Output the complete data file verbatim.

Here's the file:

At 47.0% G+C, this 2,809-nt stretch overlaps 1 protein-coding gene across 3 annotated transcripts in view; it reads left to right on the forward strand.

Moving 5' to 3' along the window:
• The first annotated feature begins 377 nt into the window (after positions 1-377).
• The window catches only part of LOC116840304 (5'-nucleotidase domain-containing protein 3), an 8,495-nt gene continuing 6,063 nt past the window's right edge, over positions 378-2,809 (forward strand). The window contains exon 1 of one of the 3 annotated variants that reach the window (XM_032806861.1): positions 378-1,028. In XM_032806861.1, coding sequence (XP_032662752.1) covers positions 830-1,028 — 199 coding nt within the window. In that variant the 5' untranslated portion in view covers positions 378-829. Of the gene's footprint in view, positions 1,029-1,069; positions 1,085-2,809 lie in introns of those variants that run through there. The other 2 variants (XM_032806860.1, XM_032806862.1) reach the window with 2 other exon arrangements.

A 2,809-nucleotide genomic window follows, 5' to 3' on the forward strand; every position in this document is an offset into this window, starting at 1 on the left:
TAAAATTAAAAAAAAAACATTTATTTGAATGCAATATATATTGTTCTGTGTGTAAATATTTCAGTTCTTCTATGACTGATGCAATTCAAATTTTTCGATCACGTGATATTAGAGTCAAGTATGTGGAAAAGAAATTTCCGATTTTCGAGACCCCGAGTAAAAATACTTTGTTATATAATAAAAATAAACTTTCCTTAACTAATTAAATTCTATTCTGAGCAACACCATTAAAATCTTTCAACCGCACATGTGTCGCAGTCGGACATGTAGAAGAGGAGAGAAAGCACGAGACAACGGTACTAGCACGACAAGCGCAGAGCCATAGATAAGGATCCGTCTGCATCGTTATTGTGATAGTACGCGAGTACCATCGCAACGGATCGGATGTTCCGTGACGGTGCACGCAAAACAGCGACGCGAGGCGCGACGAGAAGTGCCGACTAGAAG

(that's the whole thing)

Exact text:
At 47.0% G+C, this 2,809-nt stretch overlaps 1 protein-coding gene across 3 annotated transcripts in view; it reads left to right on the forward strand.

Moving 5' to 3' along the window:
• The first annotated feature begins 377 nt into the window (after positions 1-377).
• The window catches only part of LOC116840304 (5'-nucleotidase domain-containing protein 3), an 8,495-nt gene continuing 6,063 nt past the window's right edge, over positions 378-2,809 (forward strand). The window contains exon 1 of one of the 3 annotated variants that reach the window (XM_032806861.1): positions 378-1,028. In XM_032806861.1, coding sequence (XP_032662752.1) covers positions 830-1,028 — 199 coding nt within the window. In that variant the 5' untranslated portion in view covers positions 378-829. Of the gene's footprint in view, positions 1,029-1,069; positions 1,085-2,809 lie in introns of those variants that run through there. The other 2 variants (XM_032806860.1, XM_032806862.1) reach the window with 2 other exon arrangements.

A 2,809-nucleotide genomic window follows, 5' to 3' on the forward strand; every position in this document is an offset into this window, starting at 1 on the left:
TAAAATTAAAAAAAAAACATTTATTTGAATGCAATATATATTGTTCTGTGTGTAAATATTTCAGTTCTTCTATGACTGATGCAATTCAAATTTTTCGATCACGTGATATTAGAGTCAAGTATGTGGAAAAGAAATTTCCGATTTTCGAGACCCCGAGTAAAAATACTTTGTTATATAATAAAAATAAACTTTCCTTAACTAATTAAATTCTATTCTGAGCAACACCATTAAAATCTTTCAACCGCACATGTGTCGCAGTCGGACATGTAGAAGAGGAGAGAAAGCACGAGACAACGGTACTAGCACGACAAGCGCAGAGCCATAGATAAGGATCCGTCTGCATCGTTATTGTGATAGTACGCGAGTACCATCGCAACGGATCGGATGTTCCGTGACGGTGCACGCAAAACAGCGACGCGAGGCGCGACGAGAAGTGCCGACTAGAAG